496 years ago today on 10-31-17 (1517, that is), a young monk wrestled with the book of Romans, and got pinned down by Romans 1:17, “The just shall live by faith.” After much anguish and study he carefully outlined 95 discrepancies he noted between the teachings of his church, the Roman Catholic church, and that of the Bible. This young priest, Martin Luther, posted these 95 theses on the community bulletin board of his day, namely, the very publicly visible doors to the chapel in Wittenberg, Germany. His intent was to spark a conversation or debate which might spur the church to return to biblically-sound doctrine.
Instead, he created a firestorm. Among other issues, Luther questioned the church’s practice of selling indulgences, the church’s “Christ + works” teachings, and its adherence to tradition and to the edicts of the Pope as equal in authority to the written Word.
It was demanded of Luther as he stood before the religious council (or Diet as it was known) of Worms (Germany) that he take back what he had written. His famous reply, I cannot and will not recant anything, for to go against conscience is neither right nor safe. Here I stand; I can do no other, so help me God. Amen caused the Roman church to declare Luther a heretic for his religious beliefs and would eventually excommunicate him.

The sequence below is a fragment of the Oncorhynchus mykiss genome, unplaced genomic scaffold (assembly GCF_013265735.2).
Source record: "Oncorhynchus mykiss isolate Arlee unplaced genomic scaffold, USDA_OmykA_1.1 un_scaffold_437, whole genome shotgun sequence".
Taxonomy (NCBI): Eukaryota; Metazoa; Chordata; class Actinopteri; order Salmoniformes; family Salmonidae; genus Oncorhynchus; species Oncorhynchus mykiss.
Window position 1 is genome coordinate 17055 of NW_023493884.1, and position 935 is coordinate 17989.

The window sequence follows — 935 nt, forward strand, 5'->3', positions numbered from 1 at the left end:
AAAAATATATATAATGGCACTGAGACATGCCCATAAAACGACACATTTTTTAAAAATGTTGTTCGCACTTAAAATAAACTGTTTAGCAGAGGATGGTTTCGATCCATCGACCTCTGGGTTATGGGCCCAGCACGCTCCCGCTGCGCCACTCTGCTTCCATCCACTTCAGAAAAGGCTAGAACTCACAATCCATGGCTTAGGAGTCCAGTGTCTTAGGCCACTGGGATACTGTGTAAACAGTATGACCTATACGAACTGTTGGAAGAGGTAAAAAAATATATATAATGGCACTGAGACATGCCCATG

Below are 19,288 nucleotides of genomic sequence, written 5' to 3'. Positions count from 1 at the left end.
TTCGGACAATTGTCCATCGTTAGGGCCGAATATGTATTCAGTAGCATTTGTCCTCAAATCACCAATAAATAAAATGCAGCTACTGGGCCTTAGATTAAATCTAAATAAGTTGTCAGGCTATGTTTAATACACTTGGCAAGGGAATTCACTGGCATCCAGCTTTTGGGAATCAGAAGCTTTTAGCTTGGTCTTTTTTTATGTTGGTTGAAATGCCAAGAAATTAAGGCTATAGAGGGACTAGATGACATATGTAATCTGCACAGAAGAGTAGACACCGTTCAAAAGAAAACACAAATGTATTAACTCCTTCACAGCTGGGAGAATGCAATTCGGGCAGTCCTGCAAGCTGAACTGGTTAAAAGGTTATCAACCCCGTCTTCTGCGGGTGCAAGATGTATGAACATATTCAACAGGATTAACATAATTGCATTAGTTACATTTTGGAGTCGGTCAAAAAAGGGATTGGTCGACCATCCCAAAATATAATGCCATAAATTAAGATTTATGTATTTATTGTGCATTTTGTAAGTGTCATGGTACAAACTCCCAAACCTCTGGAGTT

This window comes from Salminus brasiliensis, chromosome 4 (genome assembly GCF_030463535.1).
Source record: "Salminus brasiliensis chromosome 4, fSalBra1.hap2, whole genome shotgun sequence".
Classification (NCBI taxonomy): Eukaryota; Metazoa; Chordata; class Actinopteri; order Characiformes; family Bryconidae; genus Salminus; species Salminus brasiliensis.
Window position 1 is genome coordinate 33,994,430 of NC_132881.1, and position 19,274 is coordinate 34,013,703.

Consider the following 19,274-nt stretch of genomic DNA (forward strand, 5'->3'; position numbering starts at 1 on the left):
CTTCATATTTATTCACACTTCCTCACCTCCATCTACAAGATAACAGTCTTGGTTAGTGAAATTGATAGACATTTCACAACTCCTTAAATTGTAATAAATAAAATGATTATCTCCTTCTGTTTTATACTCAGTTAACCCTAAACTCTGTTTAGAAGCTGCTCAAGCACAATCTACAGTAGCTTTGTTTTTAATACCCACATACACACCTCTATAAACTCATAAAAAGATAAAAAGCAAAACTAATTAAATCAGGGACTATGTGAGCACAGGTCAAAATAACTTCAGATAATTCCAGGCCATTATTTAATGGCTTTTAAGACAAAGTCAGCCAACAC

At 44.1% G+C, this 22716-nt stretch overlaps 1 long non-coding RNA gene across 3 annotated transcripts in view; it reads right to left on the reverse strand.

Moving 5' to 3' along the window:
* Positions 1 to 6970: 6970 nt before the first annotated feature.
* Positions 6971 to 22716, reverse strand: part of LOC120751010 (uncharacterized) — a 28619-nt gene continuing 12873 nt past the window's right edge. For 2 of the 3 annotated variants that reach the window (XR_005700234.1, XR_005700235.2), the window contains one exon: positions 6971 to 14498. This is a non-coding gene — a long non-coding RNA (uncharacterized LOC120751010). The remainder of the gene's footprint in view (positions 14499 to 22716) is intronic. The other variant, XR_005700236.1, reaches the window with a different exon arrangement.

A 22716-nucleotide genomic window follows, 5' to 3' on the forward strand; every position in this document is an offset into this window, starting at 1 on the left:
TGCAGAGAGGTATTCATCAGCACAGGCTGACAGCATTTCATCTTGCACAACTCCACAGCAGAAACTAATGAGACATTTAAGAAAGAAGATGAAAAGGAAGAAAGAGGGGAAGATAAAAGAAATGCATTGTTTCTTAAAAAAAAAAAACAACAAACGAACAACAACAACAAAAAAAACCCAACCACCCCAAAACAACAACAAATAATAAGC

That God raised up Luther for such a time as his becomes even more obvious when one realizes Guttenberg’s printing press was developed about 70 years prior in the 1450’s. After Luther’s bold stand, his writings spread like wildfire as they were easily printed and distributed across Europe where others sounded the clarion call to return to biblical foundations. Thus, the Protestant Reformation was born. These other reformers included men like John Calvin (to whom I’m particularly indebted), John Knox, and Ulrich Zwingli. The Reformation’s influence would someday extend to a band of Englanders who would choose to seperate from their own Church of England, rather than go against conscience. These pilgrims would eventually make their way to the shores of the New World in hopes of establishing their shining city on a hill.
The war cry of the Reformation comes from a compilation of reformed teachings now known as the Five Solae (meaning alone or only):
Sola scriptura (Scripture alone… no added texts or traditions);
Sola fida (faith alone… salvation is through faith, not by works);
Sola gratia (grace alone… it comes to me as favor, as a gift, which I cannot earn);
Sola Christus (Christ alone… Christ is the sole mediator between God and man, denying the office of priest as mediator under the New Covenant);
Soli Deo Gloria (glory to God alone… glory is not to be shared with any substance or creature, not the Pope, not the Virgin Mary, not canonized priests).
On this day of remembrance, I recall my own reformation some 30 years ago which came from the same God and changed my life every bit as dramatically as it did Luther in his priestly cell almost 500 years ago. I am humbly and gratefully reformed… Soli Deo Gloria!
”So if the Son sets you free, you will be free indeed” (John8:36).